July 11th, 2010
Donna Freitas' novel This Gorgeous Game looks at priestly sex abuse through the eyes of a teenage girl

Donna Freitas is best known for her provocative nonfiction book Sex and the Soul, which was based on scores of interviews she conducted with college-age students about “sexuality, spirituality, romance and religion on America’s college campuses.” Beyond her work as a scholar and college religion professor, however, Frietas has forged a parallel career as a novelist. Her first novel, The Possibilities of Sainthood earned accolades in the Young Adult fiction genre back in 2008. Her most recent novel This Gorgeous Game… tackles an unusual theme: a Catholic priest stalking a teenage girl. In the midst of a new wave of accusations of sexual abuse coming from Europe, Freitas’ work tragically

July 10th, 2010
Discussing faith, family and Derek Jeter with longtime Yankee Stadium announcer Bob Sheppard

Bob Sheppard, the longtime Voice of Yankee Stadium died this week at the age of 99. Sheppard’s majestic elocution gave players and spectators goosebumps for over half a century. Sheppard was also devout in his Catholic faith and he was kind enough to offer Senior Editor Mike Hayes an interview about both his faith and his career as he tried to return to the public address booth after an undisclosed illness. Sadly, he would never make it back. We’re reprinting our interview here. You can also hear the full audio version of the interview here on a Busted Halo Cast.
Anyone who has attended a Yankee’s home game since the mid-twentieth century has been greeted by the unique—and now legendary—style

June 22nd, 2010
Seeking the sacred in soccer

For me, the World Cup intimates something of what God is and can be for us. The principle guiding our getting together and enjoying life. The meaning of our days. The joy of our victories and our consoler in defeat. If, as St. Ignatius taught, we should seek God in all things and God wants to be with the people of earth, then He has to be at the World Cup in South Africa this summer. Look for Him there.
It was 1982. I was teaching an English class of fifty primeros (high school freshmen) at Colegio San Mateo, the Jesuit school in Osorno, Chile, deep in the South of that beautiful country. Class was rolling along. The Chilean kids were always respectful and well behaved. Suddenly, they all just started standing up and walking…

June 15th, 2010
USA Today asks Busted Halo about her new video... what do you think?

With the release last week of Lady Gaga’s controversial new video “Alejandro,” USA Today called upon BH’s editor-in-chief Bill McGarvey to offer his opinion on whether the video’s treatment of Catholicism was offensive. Read his response here.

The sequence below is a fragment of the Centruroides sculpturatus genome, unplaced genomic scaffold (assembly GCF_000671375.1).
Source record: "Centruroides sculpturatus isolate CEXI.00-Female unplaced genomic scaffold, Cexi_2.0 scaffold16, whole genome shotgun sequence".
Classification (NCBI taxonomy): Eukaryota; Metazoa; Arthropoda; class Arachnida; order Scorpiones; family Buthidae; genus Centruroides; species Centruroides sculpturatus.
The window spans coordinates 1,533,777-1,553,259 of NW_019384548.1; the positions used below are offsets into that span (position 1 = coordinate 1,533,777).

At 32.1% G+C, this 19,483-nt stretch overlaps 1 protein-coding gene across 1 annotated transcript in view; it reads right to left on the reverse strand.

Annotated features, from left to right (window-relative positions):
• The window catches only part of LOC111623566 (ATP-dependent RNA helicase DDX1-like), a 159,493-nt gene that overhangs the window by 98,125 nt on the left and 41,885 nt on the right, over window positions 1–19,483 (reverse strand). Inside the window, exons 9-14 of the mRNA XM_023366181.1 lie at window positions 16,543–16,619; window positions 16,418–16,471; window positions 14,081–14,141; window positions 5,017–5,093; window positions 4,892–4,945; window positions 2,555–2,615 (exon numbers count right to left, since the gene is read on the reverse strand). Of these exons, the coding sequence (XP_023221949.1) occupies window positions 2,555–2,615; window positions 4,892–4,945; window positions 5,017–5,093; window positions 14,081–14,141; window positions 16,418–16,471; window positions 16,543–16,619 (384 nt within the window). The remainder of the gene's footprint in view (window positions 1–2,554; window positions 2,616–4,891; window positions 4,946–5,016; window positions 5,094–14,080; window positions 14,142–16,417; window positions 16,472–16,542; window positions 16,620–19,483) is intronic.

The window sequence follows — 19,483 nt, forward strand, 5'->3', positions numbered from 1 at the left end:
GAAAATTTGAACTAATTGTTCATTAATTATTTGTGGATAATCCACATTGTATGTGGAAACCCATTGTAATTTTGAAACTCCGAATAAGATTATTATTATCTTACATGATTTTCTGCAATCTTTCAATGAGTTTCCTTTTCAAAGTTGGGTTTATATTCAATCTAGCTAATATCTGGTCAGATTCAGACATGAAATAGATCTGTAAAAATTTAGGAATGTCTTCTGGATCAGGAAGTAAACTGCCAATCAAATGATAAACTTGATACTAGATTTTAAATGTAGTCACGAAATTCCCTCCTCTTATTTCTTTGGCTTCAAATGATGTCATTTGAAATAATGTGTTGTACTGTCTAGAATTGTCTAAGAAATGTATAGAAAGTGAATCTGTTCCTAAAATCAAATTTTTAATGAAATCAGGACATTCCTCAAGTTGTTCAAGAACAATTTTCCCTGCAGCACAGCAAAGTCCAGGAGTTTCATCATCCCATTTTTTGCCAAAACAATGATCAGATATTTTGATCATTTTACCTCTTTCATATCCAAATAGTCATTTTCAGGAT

Take a look at the video yourself right now and let us know your opinion by clicking here and taking our survey:…

May 14th, 2010
Defending the right to offend us

On April 14, Comedy Central’s “South Park” celebrated its 200th episode of “take no prisoners” animated comedy by dressing up the Prophet Mohammed in a bear suit. (It’s a long story…)
Unlike most of their show business rivals, when South Park creators Trey Parker and Matt Stone say everyone is fair game for ridicule, they mean it. The religiously themed episode targeted Moses, Jesus, Mormon patriarch Joseph Smith and the Buddha.
Then, parodying the disputed Islamic dictum that forbids the depiction of its holiest prophet, Stone and Parker showed Muhammad dressed in a bear costume. (Perhaps this was a nod to the British teacher working abroad who was sentenced…

April 23rd, 2010
Real life super heroes on the streets of NYC

They call me the “Comic Book Rabbi.” Given the chance to choose my own “superhero” nickname, I’d have picked something more dynamic, like “Super Jew” or simply “The Rabbi.” (Imagine The Thing, but with a kippah.) I come by my humble nickname honestly, though. My first book was called, Up Up and Oy Vey : How Jewish History, Culture and Values Shaped the Comic Book Superhero…. Not surprisingly, I quickly came to be seen as an expert about the Jewish influence on American popular culture.
Most of the time, I study these matters at arm’s length — literally, with a well-thumbed issue of the Fantastic Four circa 1964 in hand. However, I confess (and

April 15th, 2010
The former Pedro the Lion leader talks about reactions to recent work and his current take on faith and his role as an artist

Last week, we published a piece by Matt Fink about former Pedro the Lion leader David Bazan’s career and latest album. After a four-year hiatus following struggles with alcoholism and his faith — including being kicked off the main stage of a major Christian music festival — Bazan returned in 2009 with a new autobiographical and starkly agnostic album.
In the following interview, Fink talks with Bazan about his return to the Cornerstone Festival last summer, the latest album, the reactions to recent work, and his current take on faith and his role as an artist.